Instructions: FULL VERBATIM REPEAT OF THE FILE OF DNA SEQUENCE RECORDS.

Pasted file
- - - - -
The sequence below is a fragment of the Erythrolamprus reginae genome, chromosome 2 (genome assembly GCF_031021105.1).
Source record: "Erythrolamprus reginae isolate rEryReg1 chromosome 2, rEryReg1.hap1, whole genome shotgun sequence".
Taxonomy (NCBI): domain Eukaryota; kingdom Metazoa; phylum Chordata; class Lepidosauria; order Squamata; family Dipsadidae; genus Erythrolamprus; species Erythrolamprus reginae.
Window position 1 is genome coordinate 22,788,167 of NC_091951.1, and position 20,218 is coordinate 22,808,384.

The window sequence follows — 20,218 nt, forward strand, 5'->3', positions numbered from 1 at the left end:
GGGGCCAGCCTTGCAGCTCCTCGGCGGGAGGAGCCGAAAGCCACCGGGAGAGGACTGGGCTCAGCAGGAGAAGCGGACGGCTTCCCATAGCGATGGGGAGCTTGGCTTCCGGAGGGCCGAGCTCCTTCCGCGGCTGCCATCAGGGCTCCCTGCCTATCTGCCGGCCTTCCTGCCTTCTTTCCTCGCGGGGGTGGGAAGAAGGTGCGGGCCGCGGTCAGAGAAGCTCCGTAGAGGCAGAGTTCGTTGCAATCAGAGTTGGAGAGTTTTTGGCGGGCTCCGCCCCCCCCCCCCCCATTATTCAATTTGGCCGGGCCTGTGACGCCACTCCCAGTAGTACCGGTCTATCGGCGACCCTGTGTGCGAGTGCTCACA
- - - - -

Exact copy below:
The sequence below is a fragment of the Erythrolamprus reginae genome, chromosome 2 (genome assembly GCF_031021105.1).
Source record: "Erythrolamprus reginae isolate rEryReg1 chromosome 2, rEryReg1.hap1, whole genome shotgun sequence".
Taxonomy (NCBI): domain Eukaryota; kingdom Metazoa; phylum Chordata; class Lepidosauria; order Squamata; family Dipsadidae; genus Erythrolamprus; species Erythrolamprus reginae.
Window position 1 is genome coordinate 22,788,167 of NC_091951.1, and position 20,218 is coordinate 22,808,384.

The window sequence follows — 20,218 nt, forward strand, 5'->3', positions numbered from 1 at the left end:
GGGGCCAGCCTTGCAGCTCCTCGGCGGGAGGAGCCGAAAGCCACCGGGAGAGGACTGGGCTCAGCAGGAGAAGCGGACGGCTTCCCATAGCGATGGGGAGCTTGGCTTCCGGAGGGCCGAGCTCCTTCCGCGGCTGCCATCAGGGCTCCCTGCCTATCTGCCGGCCTTCCTGCCTTCTTTCCTCGCGGGGGTGGGAAGAAGGTGCGGGCCGCGGTCAGAGAAGCTCCGTAGAGGCAGAGTTCGTTGCAATCAGAGTTGGAGAGTTTTTGGCGGGCTCCGCCCCCCCCCCCCCCATTATTCAATTTGGCCGGGCCTGTGACGCCACTCCCAGTAGTACCGGTCTATCGGCGACCCTGTGTGCGAGTGCTCACA